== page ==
Sophie is the sweetest little thing ever. I can’t get over how much this kid sleeps, and how when she is awake, she spends her time gazing into our faces and making cute little noises. This is something we, unfortunately, never experienced with Julie who was too busy screaming in food-allergy-induced pain to do. It’s a bittersweet kind of thing, and as much as I am enjoying the normal-baby love, it makes me hurt all the more for the new mother I was two and a half years ago, struggling to love a hurting baby. And it makes me especially hurt for the poor baby who was in such pain.

Introducing…

Thursday, February 9th, 2006


Introducing…
Originally uploaded by shellykang.

Sophia Eun-Soon Kang

Born February 8, 2006 at 2:31 p.m.

8 lbs 9 oz, 20.5 inches long

Successful drug-free VBAC!

Baby and Mama are healthy and happy.

–shellykang

Still Here

Tuesday, February 7th, 2006

The last 24 hours has been an exercise in more of the same.

The best I can say is that at least we got to go to ECFE this morning, Julie had no worse of a time there than she would have had at home, probably better, and now the morning is burned. Yay! The other moms were VERY sympathetic. That was nice. (no sarcasm – it really was nice.)

The worst I can say is that my body has apparently gotten bored and doesn’t seem to be very interested in making contractions, so I now feel like I could just be pregnant forever and have to learn to deal with it. Joe doesn’t seem to think that will really happen.

Two other incidents of note – Joe’s cousin, who is a sweetheart, gave me a nice little phone call yesterday afternoon to say hello and commiserate. She had lunch with him as is their normal Monday routine, so she was thinking of me and just had nice, supportive things to say. It was a bright point in my very-pregnant day.

Alternatively, I got another call this morning from another relative who shall remain unnamed. On my cell phone as we were leaving ECFE. She had apparently tried calling the house, and rather than leaving a message here felt compelled to call me on my cell phone (sheesh, I’m not at home, or not answering my home phone for some reason. Could I possibly have my hands full with a two-year-old, maybe crossing a cold parking lot? Do you really have to bother me RIGHT NOW?) only to leave a chatty message saying she just wanted to see how I was doing. Okay, I know this is sweet and well-intended. But leave me an F-ing message on my home machine to say that you are thinking about me. Otherwise, assume that since you are our primary care provider that if I were in labor or otherwise not okay, YOU would be the first to know!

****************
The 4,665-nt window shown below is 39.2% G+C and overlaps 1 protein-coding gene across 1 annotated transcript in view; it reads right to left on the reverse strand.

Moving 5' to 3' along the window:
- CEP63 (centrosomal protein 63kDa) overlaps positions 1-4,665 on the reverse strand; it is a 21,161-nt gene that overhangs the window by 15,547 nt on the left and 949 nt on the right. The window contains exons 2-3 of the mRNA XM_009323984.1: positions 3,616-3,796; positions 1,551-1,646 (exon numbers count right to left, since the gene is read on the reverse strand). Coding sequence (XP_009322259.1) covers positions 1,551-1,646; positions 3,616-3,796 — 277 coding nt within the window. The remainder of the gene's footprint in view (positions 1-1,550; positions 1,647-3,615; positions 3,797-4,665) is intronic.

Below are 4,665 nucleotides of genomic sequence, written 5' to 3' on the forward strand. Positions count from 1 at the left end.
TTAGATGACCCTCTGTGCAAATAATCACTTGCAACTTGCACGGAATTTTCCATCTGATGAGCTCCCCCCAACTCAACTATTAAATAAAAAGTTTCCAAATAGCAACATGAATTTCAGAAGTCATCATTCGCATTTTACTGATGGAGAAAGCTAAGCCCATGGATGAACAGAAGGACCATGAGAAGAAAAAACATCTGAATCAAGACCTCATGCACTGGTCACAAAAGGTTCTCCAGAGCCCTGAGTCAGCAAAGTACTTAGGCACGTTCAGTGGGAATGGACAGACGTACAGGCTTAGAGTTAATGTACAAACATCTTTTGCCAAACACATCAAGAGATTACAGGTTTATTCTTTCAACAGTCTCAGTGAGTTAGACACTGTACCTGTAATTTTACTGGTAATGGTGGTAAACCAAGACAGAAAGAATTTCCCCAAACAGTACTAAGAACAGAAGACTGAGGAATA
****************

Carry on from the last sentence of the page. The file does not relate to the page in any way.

This is precisely the reason why I lied about my due date to most of the world for most of my pregnancy – to keep people from pestering me when I’m already overdue and not in need of nitpicking at inopportune moments. I knew I would be crabby and irritable at this point, and finding nice words with which to respond to well-meaning but intrusive friends and family is not where I want to place what little positive energy I have left. Hm. They called me 20 minutes ago from their cell phone. Maybe I can get away with calling their home phone and leaving a message. That would be so much easier than having an actual conversation. Wish me luck.

More of the Same

Monday, February 6th, 2006

I’m still stuck in a nasty little pre-labor holding pattern that is NO FUN! Brace yourself, I’ve got some whining to do.

But first, let me just say that despite being uncomfortable and crabby all day yesterday, the situation was made entirely bearable by Joe. He pulled an all-nighter Friday, had a long sleep-in on Saturday, and spent a few hours back at work Saturday night while I got the kid to bed and suffered through pre-labor symptoms, then he spent the day home on Sunday keeping Miss Julie out of my hair and letting me go get the pedicure promised to me as a birthday present AND a nice long nap in the late afternoon. There. You’ve had your bright side up front.

Now on to the delicious whine I deserve. I’ve been in early labor since oh, about Thursday. Losing plug, loose bowels, contractions as close as five minutes apart but tapering off to nothing and never as intense as they would need to be to really get things going. It’s all very exciting because it feels like the big event could happen any minute. It’s also very frustrating – I woke up Sunday morning really believing it was “the day” and even stuck all my toiletries and daily junk into the hospital bag out of confidence that I wouldn’t need it again before we were at the hospital. Wrong.